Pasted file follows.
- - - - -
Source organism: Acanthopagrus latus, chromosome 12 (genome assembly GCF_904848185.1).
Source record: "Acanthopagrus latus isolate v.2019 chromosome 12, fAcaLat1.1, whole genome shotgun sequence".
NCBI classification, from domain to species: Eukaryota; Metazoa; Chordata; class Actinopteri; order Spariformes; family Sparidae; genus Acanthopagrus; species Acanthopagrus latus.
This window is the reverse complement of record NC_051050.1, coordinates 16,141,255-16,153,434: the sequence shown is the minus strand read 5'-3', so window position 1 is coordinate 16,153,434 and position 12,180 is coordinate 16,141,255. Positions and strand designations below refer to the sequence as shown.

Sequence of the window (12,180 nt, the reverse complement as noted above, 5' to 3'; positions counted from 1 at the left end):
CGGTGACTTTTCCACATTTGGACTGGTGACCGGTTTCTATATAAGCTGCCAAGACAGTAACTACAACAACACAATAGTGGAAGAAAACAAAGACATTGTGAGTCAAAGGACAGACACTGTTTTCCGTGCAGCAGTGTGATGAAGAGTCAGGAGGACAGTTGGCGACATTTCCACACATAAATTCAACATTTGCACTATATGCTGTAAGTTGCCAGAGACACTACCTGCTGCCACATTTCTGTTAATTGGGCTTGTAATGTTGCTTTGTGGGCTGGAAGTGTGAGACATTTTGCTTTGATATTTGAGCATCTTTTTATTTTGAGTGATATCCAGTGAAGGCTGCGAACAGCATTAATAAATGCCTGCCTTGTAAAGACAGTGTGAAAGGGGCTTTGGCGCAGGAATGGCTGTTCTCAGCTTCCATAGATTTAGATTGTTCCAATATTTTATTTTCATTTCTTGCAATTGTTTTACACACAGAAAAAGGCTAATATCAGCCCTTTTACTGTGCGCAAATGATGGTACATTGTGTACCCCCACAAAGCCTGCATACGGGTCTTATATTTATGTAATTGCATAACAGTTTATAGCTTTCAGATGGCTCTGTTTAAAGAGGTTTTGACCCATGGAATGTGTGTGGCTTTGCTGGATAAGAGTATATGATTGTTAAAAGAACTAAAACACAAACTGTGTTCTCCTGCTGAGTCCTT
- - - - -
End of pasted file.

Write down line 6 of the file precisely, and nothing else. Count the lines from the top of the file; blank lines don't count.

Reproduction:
CGGTGACTTTTCCACATTTGGACTGGTGACCGGTTTCTATATAAGCTGCCAAGACAGTAACTACAACAACACAATAGTGGAAGAAAACAAAGACATTGTGAGTCAAAGGACAGACACTGTTTTCCGTGCAGCAGTGTGATGAAGAGTCAGGAGGACAGTTGGCGACATTTCCACACATAAATTCAACATTTGCACTATATGCTGTAAGTTGCCAGAGACACTACCTGCTGCCACATTTCTGTTAATTGGGCTTGTAATGTTGCTTTGTGGGCTGGAAGTGTGAGACATTTTGCTTTGATATTTGAGCATCTTTTTATTTTGAGTGATATCCAGTGAAGGCTGCGAACAGCATTAATAAATGCCTGCCTTGTAAAGACAGTGTGAAAGGGGCTTTGGCGCAGGAATGGCTGTTCTCAGCTTCCATAGATTTAGATTGTTCCAATATTTTATTTTCATTTCTTGCAATTGTTTTACACACAGAAAAAGGCTAATATCAGCCCTTTTACTGTGCGCAAATGATGGTACATTGTGTACCCCCACAAAGCCTGCATACGGGTCTTATATTTATGTAATTGCATAACAGTTTATAGCTTTCAGATGGCTCTGTTTAAAGAGGTTTTGACCCATGGAATGTGTGTGGCTTTGCTGGATAAGAGTATATGATTGTTAAAAGAACTAAAACACAAACTGTGTTCTCCTGCTGAGTCCTT